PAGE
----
Assessing older individuals for pain requires special attention [25]. A variety of common pain scales can be used, including the visual analog scale, numerical rating scale, and pain thermometer (Figure 1) [26,27]. It is important to recognize, however, that older patients may express pain differently from younger patients; for example, they may complain of “discomfort” or “aches” instead of “pain.” Clinicians should recognize these descriptors as potential indicators of pain and clarify with further questioning.

Figure 1

Pain thermometer. Source: adapted from AGS Panel on Chronic Pain in Older Persons [25].

The ability to communicate pain symptoms may be particularly limited in patients with cognitive impairment (Table 1) [25]. Morrison and Siu studied patients with hip fractures and observed that those with dementia received one-third fewer analgesics than those with intact cognition, likely demonstrating that patients with dementia did not receive adequate medication for their pain [28].

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Table 1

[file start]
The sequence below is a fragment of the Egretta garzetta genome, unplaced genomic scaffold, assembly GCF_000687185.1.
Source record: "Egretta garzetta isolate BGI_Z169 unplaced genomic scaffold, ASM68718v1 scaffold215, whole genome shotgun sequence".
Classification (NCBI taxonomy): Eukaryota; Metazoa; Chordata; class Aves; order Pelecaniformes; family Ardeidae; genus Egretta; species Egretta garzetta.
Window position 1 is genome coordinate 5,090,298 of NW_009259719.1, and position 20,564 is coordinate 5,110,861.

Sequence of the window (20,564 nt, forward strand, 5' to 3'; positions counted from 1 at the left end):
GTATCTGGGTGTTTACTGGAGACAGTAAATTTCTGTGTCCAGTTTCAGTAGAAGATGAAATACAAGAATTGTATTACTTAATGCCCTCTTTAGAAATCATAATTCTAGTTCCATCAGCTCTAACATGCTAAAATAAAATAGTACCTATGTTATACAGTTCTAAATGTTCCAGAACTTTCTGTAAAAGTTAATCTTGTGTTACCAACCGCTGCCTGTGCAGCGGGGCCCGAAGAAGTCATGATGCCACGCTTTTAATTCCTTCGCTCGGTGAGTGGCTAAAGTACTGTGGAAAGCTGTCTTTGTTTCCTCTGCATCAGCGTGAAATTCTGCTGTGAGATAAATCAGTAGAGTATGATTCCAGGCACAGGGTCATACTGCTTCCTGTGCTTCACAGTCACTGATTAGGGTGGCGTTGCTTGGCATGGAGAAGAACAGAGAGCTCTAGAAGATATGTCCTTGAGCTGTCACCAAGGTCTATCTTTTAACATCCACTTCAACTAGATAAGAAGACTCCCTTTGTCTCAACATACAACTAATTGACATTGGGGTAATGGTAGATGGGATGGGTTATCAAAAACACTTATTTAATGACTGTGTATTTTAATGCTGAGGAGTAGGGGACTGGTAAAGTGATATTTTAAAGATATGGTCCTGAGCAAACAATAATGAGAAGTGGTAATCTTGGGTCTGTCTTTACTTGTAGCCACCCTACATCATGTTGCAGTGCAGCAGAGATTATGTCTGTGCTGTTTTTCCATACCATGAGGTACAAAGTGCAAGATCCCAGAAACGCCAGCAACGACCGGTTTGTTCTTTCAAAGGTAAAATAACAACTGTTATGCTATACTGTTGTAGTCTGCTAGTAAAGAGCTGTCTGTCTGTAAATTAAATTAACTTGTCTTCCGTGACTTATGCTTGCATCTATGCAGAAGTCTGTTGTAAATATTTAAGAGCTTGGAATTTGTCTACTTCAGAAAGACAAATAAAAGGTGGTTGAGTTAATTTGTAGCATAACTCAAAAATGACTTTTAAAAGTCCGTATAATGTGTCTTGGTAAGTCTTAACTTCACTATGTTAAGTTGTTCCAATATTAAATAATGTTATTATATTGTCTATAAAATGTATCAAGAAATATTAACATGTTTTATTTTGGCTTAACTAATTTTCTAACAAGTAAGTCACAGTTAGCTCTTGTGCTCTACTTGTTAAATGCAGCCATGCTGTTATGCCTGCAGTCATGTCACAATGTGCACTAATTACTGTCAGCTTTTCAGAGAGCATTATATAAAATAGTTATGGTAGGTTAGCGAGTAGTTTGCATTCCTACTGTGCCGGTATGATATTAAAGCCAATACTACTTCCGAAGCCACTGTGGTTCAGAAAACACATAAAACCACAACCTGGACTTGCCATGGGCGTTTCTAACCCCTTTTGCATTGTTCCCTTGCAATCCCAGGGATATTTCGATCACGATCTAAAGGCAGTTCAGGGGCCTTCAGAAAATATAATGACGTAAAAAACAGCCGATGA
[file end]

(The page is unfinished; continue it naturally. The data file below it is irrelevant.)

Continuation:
Common pain behaviors in cognitively impaired older patients

Body movementsChanges in gait, mobility
Increased pacing, rocking
Restricted movement
Rigid, tense body posture; guarding
Changes in activity patterns or routinesChanges in sleep, rest patterns
Increased rest periods
Increased wandering
Refusal of food; appetite change
Sudden cessation of common routines
Changes in interpersonal interactionsAggression, combativeness, resistance to care
Decreased social interactions
Inappropriate, disruptive social interactions
Facial expressionsDistorted expression
Grimacing, wrinkled forehead, closed or tightened eyes
Rapid blinking
Slight frown; sad, frightened face
Mental status changesCrying or tears
Increased confusion
Irritability or distress
Verbalizations, vocalizationsAsking for help
Grunting, chanting, calling out
Noisy breathing
Sighing, moaning, groaning
Verbally abusive